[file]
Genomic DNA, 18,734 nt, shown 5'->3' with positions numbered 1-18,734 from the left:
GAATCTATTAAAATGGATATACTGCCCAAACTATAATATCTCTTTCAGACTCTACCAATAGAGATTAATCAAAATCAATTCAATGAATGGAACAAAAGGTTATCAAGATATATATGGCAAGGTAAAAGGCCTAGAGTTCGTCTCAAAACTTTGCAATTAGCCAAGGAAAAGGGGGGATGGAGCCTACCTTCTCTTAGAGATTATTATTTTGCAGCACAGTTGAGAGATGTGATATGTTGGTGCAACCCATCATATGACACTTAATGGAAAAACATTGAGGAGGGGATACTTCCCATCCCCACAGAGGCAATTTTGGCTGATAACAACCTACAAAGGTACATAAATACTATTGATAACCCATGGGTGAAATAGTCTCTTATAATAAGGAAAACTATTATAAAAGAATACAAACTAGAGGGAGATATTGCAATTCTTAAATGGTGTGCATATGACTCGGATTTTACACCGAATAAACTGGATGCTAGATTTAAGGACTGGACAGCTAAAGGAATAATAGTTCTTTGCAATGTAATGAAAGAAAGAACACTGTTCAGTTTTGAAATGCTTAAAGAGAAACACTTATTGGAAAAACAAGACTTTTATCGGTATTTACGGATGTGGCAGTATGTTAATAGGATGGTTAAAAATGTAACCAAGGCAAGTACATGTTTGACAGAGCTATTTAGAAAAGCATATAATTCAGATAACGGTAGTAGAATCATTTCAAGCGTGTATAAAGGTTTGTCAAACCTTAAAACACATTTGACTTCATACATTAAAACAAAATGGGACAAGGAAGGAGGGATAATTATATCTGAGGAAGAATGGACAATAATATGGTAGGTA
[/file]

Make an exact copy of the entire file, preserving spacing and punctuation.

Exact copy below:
Genomic DNA, 18,734 nt, shown 5'->3' with positions numbered 1-18,734 from the left:
GAATCTATTAAAATGGATATACTGCCCAAACTATAATATCTCTTTCAGACTCTACCAATAGAGATTAATCAAAATCAATTCAATGAATGGAACAAAAGGTTATCAAGATATATATGGCAAGGTAAAAGGCCTAGAGTTCGTCTCAAAACTTTGCAATTAGCCAAGGAAAAGGGGGGATGGAGCCTACCTTCTCTTAGAGATTATTATTTTGCAGCACAGTTGAGAGATGTGATATGTTGGTGCAACCCATCATATGACACTTAATGGAAAAACATTGAGGAGGGGATACTTCCCATCCCCACAGAGGCAATTTTGGCTGATAACAACCTACAAAGGTACATAAATACTATTGATAACCCATGGGTGAAATAGTCTCTTATAATAAGGAAAACTATTATAAAAGAATACAAACTAGAGGGAGATATTGCAATTCTTAAATGGTGTGCATATGACTCGGATTTTACACCGAATAAACTGGATGCTAGATTTAAGGACTGGACAGCTAAAGGAATAATAGTTCTTTGCAATGTAATGAAAGAAAGAACACTGTTCAGTTTTGAAATGCTTAAAGAGAAACACTTATTGGAAAAACAAGACTTTTATCGGTATTTACGGATGTGGCAGTATGTTAATAGGATGGTTAAAAATGTAACCAAGGCAAGTACATGTTTGACAGAGCTATTTAGAAAAGCATATAATTCAGATAACGGTAGTAGAATCATTTCAAGCGTGTATAAAGGTTTGTCAAACCTTAAAACACATTTGACTTCATACATTAAAACAAAATGGGACAAGGAAGGAGGGATAATTATATCTGAGGAAGAATGGACAATAATATGGTAGGTA